Performance characterization of the attitude control system for the GRACE mission

Benegalrao, Suyog Suresh, 1986-
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The Gravity Recovery and Climate Experiment (GRACE) mission is a breakthrough Earth science mission launched in the spring of 2002 that uses satellite-to-satellite tracking (SST) to map the Earth gravity field. In this framework, the non-uniform gravity distribution is inferred using the range change experienced between two satellites. The range change is measured using a microwave K-band ranging system, and non-gravitational forces are accounted for using accelerometer (ACC) data. The vector-offset between the satellite center of mass (CM) and the K-band phase center represents the correction between measured and modeled ranging data. In addition, the offset between the satellite CM and the ACC proof-mass multiplies the attitude angles, rates, and jitter which in turn add spurious signals to the ACC output. For both of these reasons, proper knowledge and control of attitude behavior is vital to successful mission performance. An examination of the GRACE attitude control system (ACS) is presented in this study.

The GRACE ACS system is composed of a PD control law, star camera sensing as the knowledge source, cold-gas thrusters as primary actuators, and magnetic torque rods as supplementary actuators. The dependencies inherent in the ACS are inferred using a sensitivity analysis performed on a simulation model of the GRACE science mode ACS. The results from this sensitivity study are applicable to the general controller class of which the GRACE ACS system is an exemplar.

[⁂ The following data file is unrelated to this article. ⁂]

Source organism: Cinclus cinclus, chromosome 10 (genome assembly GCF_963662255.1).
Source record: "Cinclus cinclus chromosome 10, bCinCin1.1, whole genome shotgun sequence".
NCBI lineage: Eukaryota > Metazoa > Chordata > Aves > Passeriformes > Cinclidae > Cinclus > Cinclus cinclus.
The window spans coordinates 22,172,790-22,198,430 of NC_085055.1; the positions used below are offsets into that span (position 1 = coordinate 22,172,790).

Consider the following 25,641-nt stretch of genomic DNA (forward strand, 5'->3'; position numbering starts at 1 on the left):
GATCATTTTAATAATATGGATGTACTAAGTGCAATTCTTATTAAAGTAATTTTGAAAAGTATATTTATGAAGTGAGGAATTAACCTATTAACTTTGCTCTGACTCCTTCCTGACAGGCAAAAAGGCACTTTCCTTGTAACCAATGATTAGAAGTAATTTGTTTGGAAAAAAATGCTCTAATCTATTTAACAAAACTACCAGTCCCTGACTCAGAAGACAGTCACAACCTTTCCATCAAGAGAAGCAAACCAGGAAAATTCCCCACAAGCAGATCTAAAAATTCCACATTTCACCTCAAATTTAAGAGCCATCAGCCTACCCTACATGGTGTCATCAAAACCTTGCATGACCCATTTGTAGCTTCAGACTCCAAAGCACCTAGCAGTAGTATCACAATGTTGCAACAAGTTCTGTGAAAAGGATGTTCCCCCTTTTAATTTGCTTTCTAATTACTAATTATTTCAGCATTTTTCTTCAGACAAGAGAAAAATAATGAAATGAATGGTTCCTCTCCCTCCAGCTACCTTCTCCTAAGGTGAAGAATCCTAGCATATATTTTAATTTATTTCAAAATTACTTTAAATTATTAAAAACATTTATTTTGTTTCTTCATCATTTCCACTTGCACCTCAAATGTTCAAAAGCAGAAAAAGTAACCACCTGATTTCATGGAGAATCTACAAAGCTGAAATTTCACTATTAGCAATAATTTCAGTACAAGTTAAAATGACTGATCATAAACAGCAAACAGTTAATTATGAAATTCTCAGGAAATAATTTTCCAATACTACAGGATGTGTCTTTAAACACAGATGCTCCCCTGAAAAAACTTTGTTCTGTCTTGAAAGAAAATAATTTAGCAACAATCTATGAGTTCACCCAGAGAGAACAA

In this study, the modeled attitude data quality is most sensitive to star camera measurement noise. It is hypothesized that this is because star cameras are used as the sole knowledge source in the ACS scheme. In contrast, the experimental results associated with magnetometer, thruster, and magnetic torque rod perturbations did not significantly affect attitude quality. However, these perturbations do cause thruster activity to significantly magnify. This results in higher attitude acceleration PSD for the frequency band in which time-variable gravity components are captured. A number of future experiments can be performed to improve both attitude quality performance and frequency-based magnifications. Examples include sensor fusion studies, reaction wheel versus thruster assessment, and gravity field estimation sensitivity in response to attitude quality degradation.